Many people think PTSD is reserved for veterans, those coming back from military service, but all kind of traumatic events can cause PTSD.
Abusive relationships, mind-controlling cults, the sudden loss of loved ones, accidents, medical operations, childhood neglect, rape and sexual abuse, physical abuse, emotional abuse, assault, war, natural disasters, kidnapping, terrorist attacks, the list goes on.
I hope this article and my story can inspire you or someone you know to get the help you, he or she deserves.
FIRST SOME FACTS ABOUT PTSD
Post-traumatic stress disorder (PTSD) is a severe condition that may develop after a person is exposed to one or more traumatic events, such as sexual assault, serious injury or the threat of death. The diagnosis may be given when a group of symptoms such as disturbing recurring flashbacks, avoidance or numbing of memories of the event, and hyperarousal (high levels of anxiety) continue for more than a month after the traumatic event.
Complex post-traumatic stress disorder (C-PTSD) also known as “multiple interrelated post traumatic stress disorder” or Developmental Trauma Disorder is a psychological injury that results from protracted exposure to prolonged social and/or interpersonal trauma in the context of either captivity or entrapment (a situation lacking a viable escape route for the victim), which results in the lack or loss of control, helplessness, and deformations of identity and sense of self. C-PTSD is distinct from, but similar to, post-traumatic stress disorder (PTSD).
The difference between PTSD and a normal response to trauma
The traumatic events that lead to post-traumatic stress disorder are usually so overwhelming and frightening that they would upset anyone. Following a traumatic event, almost everyone experiences at least some of the symptoms of PTSD. When your sense of safety and trust are shattered, it’s normal to feel crazy, disconnected, or numb. It’s very common to have bad dreams, feel fearful, and find it difficult to stop thinking about what happened. These are normal reactions to abnormal events.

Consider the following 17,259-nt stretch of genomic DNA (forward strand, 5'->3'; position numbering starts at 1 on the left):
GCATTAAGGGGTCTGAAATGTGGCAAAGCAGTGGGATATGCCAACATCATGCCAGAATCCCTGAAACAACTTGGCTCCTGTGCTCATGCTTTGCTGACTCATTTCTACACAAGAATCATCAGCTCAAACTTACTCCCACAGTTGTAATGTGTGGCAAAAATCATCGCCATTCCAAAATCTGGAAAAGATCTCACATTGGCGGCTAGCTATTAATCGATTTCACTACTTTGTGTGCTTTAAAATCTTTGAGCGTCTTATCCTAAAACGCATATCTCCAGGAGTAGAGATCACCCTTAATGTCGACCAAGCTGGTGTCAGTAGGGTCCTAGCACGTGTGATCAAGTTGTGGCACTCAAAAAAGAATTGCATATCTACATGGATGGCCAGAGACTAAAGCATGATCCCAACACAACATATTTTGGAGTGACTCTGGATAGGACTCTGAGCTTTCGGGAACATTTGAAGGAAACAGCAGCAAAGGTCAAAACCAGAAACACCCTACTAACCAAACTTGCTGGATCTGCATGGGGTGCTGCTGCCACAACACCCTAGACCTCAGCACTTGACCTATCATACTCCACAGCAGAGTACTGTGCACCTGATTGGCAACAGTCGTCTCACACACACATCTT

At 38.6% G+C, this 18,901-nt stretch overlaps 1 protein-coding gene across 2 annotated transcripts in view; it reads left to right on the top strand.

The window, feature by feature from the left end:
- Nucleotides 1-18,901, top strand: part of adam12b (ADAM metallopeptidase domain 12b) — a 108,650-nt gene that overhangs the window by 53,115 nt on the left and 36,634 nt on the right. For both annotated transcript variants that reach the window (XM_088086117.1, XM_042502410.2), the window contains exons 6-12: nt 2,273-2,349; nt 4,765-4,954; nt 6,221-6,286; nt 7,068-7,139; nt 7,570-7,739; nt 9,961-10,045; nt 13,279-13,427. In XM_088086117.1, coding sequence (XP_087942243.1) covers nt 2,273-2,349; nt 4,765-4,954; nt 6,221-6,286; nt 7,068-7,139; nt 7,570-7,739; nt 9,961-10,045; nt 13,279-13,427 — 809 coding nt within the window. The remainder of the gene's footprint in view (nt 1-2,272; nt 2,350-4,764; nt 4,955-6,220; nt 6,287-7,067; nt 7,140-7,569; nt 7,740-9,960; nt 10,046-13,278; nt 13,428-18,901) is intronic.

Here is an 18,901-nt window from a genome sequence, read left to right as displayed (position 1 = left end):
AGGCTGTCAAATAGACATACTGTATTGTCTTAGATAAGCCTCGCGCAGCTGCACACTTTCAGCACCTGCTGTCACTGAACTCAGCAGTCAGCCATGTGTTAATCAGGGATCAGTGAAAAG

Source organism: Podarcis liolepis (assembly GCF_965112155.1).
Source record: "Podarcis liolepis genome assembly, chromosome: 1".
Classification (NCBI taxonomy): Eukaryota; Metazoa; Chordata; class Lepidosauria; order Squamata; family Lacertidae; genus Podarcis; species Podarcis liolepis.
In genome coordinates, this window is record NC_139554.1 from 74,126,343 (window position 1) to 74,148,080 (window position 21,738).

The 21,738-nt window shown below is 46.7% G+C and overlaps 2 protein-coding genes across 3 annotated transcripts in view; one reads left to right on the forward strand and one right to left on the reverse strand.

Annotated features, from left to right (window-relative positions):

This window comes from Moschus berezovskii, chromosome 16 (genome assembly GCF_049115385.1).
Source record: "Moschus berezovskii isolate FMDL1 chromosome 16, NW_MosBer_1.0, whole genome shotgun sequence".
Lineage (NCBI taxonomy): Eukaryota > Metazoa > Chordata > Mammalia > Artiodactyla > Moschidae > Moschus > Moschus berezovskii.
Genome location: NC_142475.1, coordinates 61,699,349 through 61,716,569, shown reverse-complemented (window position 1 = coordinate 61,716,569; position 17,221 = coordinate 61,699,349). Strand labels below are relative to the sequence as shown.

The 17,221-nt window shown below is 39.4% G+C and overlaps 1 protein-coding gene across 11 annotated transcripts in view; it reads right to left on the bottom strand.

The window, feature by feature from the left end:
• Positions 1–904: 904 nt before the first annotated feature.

For most people, however, these symptoms are short-lived. They may last for several days or even weeks, but they gradually lift. But if you have post-traumatic stress disorder (PTSD), the symptoms don’t decrease. You don’t feel a little better each day. In fact, you may start to feel worse.
Click the tables for further PTSD symptoms, causes and self-help tips.
HEALING THROUGH UNDERSTANDING
After I left both the cult (Church of Scientology) and the sociopathic relationship, I isolated myself trying to avoid social situations. Not that I feared people but I knew I would break down crying if they asked me: Hi, how are you doing? I often went out among people but I didn’t want to socialize with them. I didn’t want to talk to anyone. For example I suddenly burst out crying if someone passing me nearby raised his voice. It reminded me of getting yelled at. Instinctively I covered myself with an invisible shield to protect myself from external influences. Though my biggest “enemy” was my own thoughts. I was gradually becoming closed and emotionally numb. I was just floating around as days went by.
I tried not getting exposed to my own mind.
Memories, pain, confusion. I needed to straighten things out for myself. I read many articles and books covering the topics of my worries. That helped a lot. And I reached a time where I had to open up my own box of traumatic memories.
During that healing process I started to feel worse. Both emotionally and physically. I had burning pain in my muscles and joints. I spent most of the time in bed – for months. Apathy, anger, grief. The entire range of emotions. A good sign – at least I had opened up.
I’ve been coping with PTSD or C-PTSD since some 8 years now without seeking professional help. Because I couldn’t! I could not seek professional help outside Scientology when I was part of that cult. Even though I desperately wanted. Then I would have risked getting expelled, frowned upon, being humiliated, losing my job and my friends. And it was situations in the church that prompted my PTSD condition in the first place, a condition that over the years grew worse and worse. Especially after I was introduced to a Scientologist sociopath I ended up spending over 5 years together with before I managed to escape it all. I suffered alone for too many years.